Tuesday, 17 November 2009

[creative-radio] EAST TIMOR: Comment - The role of journalists in the freedom struggle

---------- Forwarded message ----------
From: Pacific Media Watch nius <pacific_media_watch@lists.apc.org.au>
Date: 2009/11/17
Subject: [Pacific_media_watch] 6545 EAST TIMOR: Comment - The role of
journalists in the freedom struggle
To: Pacific Media Watch <pacific_media_watch@lists.apc.org.au>


Title – 6545 EAST TIMOR: Comment - The role of journalists in the freedom
struggle
Date – 18 November 2009
Byline – None
Origin – Pacific Media Watch
Source – Tapol 26/10/09
Copyright – T
Status – Unabridged
----------------------------
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Comment:
CLINTION FERNANDES: THE ROLE OF JOURNALISTS IN THE FREEDOM STRUGGLE
http://tapol.gn.apc.org

Speech at the Sander Thoenes memorial event, Frontline Club, London.

LONDON (Tapol/Pacific Media Watch):
The struggle for justice is not a contest between Indonesians and
non-Indonesians. Rather, it is a contest between those around the world
who want to justice to prevail and those who want to see impunity
prevail.

In 1975, Indonesia illegally invaded East Timor. This triggered an
international armed conflict to which the 1949 Geneva Conventions
applied. During the 24-year occupation, there were numerous reports of
killings, famine, war crimes and crimes against humanity. The minimum
conflict-related death toll was 102,800. A conservative estimate for the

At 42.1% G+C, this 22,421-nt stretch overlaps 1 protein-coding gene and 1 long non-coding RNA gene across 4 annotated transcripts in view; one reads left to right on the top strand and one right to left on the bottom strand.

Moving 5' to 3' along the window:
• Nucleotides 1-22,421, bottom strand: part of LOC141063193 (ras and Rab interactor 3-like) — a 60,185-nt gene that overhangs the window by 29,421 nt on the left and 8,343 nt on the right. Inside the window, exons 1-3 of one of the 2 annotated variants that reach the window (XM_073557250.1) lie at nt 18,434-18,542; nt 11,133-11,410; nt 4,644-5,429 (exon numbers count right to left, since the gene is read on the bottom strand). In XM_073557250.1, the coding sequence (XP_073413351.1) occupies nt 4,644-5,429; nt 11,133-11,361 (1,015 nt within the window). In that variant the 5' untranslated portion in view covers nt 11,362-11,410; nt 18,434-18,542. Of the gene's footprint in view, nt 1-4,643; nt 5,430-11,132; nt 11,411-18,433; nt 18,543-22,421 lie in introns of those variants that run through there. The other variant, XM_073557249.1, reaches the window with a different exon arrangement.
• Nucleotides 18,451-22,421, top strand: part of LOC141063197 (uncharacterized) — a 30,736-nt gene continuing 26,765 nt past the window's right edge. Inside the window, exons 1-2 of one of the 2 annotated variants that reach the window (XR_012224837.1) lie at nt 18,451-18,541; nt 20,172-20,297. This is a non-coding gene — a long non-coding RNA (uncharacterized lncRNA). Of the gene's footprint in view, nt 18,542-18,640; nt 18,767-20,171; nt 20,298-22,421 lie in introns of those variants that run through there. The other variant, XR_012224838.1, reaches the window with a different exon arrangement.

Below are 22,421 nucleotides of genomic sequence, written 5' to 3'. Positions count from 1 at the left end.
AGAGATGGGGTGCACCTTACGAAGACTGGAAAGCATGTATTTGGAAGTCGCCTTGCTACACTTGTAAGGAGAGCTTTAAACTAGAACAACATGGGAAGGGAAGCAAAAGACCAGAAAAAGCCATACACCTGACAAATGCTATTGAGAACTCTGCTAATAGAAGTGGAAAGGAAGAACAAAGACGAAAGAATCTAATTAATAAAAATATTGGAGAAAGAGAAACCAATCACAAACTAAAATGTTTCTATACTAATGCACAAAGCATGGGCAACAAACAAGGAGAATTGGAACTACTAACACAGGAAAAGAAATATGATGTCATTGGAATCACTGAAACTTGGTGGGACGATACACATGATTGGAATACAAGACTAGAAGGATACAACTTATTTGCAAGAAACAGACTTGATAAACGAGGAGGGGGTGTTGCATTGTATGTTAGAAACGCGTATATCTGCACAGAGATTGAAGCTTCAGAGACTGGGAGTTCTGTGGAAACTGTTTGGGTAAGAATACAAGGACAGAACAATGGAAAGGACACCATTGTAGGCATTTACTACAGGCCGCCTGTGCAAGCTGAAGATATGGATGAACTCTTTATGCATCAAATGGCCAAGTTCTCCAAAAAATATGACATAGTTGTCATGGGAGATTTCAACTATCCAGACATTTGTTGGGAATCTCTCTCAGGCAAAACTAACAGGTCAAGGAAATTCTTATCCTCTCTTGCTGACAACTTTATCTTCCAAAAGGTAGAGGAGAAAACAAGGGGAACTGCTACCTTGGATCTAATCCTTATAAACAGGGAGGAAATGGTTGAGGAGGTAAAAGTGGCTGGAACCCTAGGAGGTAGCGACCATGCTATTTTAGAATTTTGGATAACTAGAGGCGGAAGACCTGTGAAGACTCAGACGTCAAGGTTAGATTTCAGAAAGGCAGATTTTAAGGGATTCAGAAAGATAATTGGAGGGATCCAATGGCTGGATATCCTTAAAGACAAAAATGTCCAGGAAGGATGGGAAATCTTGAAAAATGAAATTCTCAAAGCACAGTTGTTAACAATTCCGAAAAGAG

maximum conflict-related death toll is 204,000. Whichever figure is
relied on, the fact remains that East Timor suffered perhaps the largest
loss of life relative to total population since the Holocaust.

In these circumstances, why commemorate one man - Sander Thoenes? After
all, journalists enjoy no greater protection from attack than other
civilians. One answer to this question must be that journalists played a
crucial role in the independence struggle. Another answer is that in
East Timor itself, Sander Thoenes is remembered with respect. There is a
memorial for him in Becora, in the east of Dili, and commemorations are
held for him every 21st September - the anniversary of his murder. As
Manuel da Silva, an East Timorese man, stated at the NSW coronial
inquest into the murders of British, Australian and New Zealand
journalists at Balibo: "The reason why I came to be a witness was that I
believe that the journalists are martyrs for East Timor and I believe
they are East Timorese as well."

Journalists played a crucial role in Indonesia's independence struggle
too. Most Indonesians know about Jusuf Ronodipuro. When Japan, which had
been occupying Indonesia, surrendered, the Foreign Service section of
the radio station had been left unguarded. Jusuf Ronodipuro entered the
recording booth of the foreign section, and with the help of the radio's
technical officers, read the Indonesian proclamation of independence to
the world in August 1945. Later, Jusuf and his friends managed to steal
enough equipment to set up Suara Indonesia Merdeka (The Voice of Free
Indonesia). Jusuf and his colleagues founded Radio Republik Indonesia
(RRI). It had a famous slogan, 'Sekali di udara, tetap di udara' ('Once
on the air, always on the air').

Raden Mas Tirto Adhisuryo was a pioneer of Indonesian journalism. He was